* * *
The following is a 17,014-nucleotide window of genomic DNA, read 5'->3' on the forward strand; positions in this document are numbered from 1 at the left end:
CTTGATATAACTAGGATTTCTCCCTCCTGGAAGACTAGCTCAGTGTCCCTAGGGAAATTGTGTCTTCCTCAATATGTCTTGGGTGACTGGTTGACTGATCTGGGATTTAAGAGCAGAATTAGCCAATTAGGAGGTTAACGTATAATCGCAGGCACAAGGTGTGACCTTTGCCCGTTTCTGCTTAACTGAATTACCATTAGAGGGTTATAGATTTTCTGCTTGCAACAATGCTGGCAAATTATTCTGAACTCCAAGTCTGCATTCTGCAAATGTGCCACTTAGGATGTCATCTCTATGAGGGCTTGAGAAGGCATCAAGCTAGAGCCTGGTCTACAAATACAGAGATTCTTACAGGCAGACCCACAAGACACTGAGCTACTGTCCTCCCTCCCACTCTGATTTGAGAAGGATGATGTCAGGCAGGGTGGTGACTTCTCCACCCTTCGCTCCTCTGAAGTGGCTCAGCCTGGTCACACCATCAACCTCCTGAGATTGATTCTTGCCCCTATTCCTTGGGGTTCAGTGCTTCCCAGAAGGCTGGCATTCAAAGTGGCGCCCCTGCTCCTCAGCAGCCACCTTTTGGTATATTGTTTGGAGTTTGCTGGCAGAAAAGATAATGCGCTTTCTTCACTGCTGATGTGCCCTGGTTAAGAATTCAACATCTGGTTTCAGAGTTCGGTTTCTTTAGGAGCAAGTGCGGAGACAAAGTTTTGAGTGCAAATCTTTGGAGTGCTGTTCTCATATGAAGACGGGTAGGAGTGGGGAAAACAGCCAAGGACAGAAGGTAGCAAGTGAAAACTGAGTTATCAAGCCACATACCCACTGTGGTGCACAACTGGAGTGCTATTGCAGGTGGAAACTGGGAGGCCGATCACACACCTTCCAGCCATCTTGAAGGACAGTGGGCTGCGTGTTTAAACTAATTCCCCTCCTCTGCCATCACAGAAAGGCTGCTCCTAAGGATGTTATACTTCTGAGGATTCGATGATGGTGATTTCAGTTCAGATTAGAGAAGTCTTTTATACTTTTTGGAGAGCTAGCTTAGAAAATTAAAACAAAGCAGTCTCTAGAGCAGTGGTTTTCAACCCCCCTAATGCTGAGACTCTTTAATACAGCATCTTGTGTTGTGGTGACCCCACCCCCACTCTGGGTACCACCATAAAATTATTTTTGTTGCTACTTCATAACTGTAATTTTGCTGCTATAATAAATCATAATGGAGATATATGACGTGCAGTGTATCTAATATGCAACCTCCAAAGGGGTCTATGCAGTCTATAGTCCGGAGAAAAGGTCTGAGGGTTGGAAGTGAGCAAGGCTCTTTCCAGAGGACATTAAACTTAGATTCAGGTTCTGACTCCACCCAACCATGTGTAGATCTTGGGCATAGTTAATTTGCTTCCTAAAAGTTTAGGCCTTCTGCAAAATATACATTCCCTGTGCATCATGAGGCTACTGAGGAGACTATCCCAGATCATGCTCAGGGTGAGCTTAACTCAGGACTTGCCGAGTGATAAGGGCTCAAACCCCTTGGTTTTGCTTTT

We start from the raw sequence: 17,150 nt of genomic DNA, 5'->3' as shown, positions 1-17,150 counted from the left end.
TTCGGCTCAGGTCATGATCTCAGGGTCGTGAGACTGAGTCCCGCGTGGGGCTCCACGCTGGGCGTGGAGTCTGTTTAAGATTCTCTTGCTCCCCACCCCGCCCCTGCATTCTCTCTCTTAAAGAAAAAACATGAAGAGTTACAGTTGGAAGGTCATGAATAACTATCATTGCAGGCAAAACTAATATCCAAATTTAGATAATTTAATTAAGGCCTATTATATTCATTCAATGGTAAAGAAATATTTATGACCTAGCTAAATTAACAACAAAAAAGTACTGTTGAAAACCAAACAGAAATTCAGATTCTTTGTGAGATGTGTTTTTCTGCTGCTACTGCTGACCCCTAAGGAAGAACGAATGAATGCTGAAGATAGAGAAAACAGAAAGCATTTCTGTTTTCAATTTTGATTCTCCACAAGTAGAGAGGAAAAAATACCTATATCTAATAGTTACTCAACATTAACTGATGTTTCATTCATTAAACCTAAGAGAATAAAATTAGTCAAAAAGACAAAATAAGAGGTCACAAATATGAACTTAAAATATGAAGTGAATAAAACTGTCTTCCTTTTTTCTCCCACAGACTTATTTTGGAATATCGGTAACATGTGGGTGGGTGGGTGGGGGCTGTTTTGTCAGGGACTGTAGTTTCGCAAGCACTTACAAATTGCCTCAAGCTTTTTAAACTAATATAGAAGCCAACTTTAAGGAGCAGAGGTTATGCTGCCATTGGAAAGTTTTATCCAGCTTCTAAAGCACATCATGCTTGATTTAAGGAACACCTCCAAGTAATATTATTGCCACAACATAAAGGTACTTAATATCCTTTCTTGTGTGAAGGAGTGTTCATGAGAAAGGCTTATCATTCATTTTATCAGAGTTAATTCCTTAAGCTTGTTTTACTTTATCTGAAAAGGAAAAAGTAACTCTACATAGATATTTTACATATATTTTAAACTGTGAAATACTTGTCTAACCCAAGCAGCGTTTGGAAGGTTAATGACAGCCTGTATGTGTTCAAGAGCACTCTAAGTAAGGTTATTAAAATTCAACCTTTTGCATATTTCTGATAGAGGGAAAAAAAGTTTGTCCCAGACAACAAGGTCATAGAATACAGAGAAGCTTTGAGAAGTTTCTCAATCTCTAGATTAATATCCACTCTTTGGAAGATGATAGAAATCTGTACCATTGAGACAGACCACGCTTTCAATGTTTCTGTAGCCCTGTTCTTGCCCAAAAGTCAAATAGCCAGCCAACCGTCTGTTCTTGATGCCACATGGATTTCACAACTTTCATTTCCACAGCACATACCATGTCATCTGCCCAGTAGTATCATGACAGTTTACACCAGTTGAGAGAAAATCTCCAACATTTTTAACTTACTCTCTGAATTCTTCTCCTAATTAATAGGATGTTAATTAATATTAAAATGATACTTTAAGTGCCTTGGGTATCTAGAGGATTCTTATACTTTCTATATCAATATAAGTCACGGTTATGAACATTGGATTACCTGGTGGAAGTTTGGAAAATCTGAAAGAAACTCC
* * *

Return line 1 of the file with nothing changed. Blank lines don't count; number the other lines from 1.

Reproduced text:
The following is a 17,014-nucleotide window of genomic DNA, read 5'->3' on the forward strand; positions in this document are numbered from 1 at the left end: